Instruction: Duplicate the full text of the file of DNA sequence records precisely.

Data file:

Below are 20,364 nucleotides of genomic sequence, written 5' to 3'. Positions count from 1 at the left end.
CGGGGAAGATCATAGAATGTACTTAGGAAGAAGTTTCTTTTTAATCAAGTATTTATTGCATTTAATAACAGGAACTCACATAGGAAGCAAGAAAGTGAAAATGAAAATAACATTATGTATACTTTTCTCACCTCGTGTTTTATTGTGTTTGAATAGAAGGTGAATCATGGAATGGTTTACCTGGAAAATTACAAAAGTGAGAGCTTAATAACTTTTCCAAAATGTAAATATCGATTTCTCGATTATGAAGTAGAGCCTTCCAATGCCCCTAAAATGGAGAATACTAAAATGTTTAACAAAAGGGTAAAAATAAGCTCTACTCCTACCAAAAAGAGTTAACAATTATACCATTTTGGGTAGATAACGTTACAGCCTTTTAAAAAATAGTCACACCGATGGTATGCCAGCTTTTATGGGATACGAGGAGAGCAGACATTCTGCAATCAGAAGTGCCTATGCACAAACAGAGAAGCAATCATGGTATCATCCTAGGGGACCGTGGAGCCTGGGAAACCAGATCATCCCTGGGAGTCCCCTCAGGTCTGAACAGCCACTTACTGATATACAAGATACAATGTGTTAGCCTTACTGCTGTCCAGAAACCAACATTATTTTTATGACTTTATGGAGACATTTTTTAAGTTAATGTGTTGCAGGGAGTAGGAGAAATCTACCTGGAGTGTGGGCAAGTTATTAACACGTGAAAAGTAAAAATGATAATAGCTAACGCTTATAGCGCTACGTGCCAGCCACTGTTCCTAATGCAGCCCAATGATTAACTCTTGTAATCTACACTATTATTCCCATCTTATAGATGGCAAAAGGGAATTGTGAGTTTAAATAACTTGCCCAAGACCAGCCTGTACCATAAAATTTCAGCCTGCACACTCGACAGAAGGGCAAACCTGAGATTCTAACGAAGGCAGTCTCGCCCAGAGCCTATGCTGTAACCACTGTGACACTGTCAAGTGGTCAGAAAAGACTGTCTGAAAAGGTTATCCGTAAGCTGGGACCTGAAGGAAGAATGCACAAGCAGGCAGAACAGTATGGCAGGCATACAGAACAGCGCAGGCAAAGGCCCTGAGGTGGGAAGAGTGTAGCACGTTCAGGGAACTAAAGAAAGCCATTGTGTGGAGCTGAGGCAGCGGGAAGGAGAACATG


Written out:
Below are 20,364 nucleotides of genomic sequence, written 5' to 3'. Positions count from 1 at the left end.
CGGGGAAGATCATAGAATGTACTTAGGAAGAAGTTTCTTTTTAATCAAGTATTTATTGCATTTAATAACAGGAACTCACATAGGAAGCAAGAAAGTGAAAATGAAAATAACATTATGTATACTTTTCTCACCTCGTGTTTTATTGTGTTTGAATAGAAGGTGAATCATGGAATGGTTTACCTGGAAAATTACAAAAGTGAGAGCTTAATAACTTTTCCAAAATGTAAATATCGATTTCTCGATTATGAAGTAGAGCCTTCCAATGCCCCTAAAATGGAGAATACTAAAATGTTTAACAAAAGGGTAAAAATAAGCTCTACTCCTACCAAAAAGAGTTAACAATTATACCATTTTGGGTAGATAACGTTACAGCCTTTTAAAAAATAGTCACACCGATGGTATGCCAGCTTTTATGGGATACGAGGAGAGCAGACATTCTGCAATCAGAAGTGCCTATGCACAAACAGAGAAGCAATCATGGTATCATCCTAGGGGACCGTGGAGCCTGGGAAACCAGATCATCCCTGGGAGTCCCCTCAGGTCTGAACAGCCACTTACTGATATACAAGATACAATGTGTTAGCCTTACTGCTGTCCAGAAACCAACATTATTTTTATGACTTTATGGAGACATTTTTTAAGTTAATGTGTTGCAGGGAGTAGGAGAAATCTACCTGGAGTGTGGGCAAGTTATTAACACGTGAAAAGTAAAAATGATAATAGCTAACGCTTATAGCGCTACGTGCCAGCCACTGTTCCTAATGCAGCCCAATGATTAACTCTTGTAATCTACACTATTATTCCCATCTTATAGATGGCAAAAGGGAATTGTGAGTTTAAATAACTTGCCCAAGACCAGCCTGTACCATAAAATTTCAGCCTGCACACTCGACAGAAGGGCAAACCTGAGATTCTAACGAAGGCAGTCTCGCCCAGAGCCTATGCTGTAACCACTGTGACACTGTCAAGTGGTCAGAAAAGACTGTCTGAAAAGGTTATCCGTAAGCTGGGACCTGAAGGAAGAATGCACAAGCAGGCAGAACAGTATGGCAGGCATACAGAACAGCGCAGGCAAAGGCCCTGAGGTGGGAAGAGTGTAGCACGTTCAGGGAACTAAAGAAAGCCATTGTGTGGAGCTGAGGCAGCGGGAAGGAGAACATG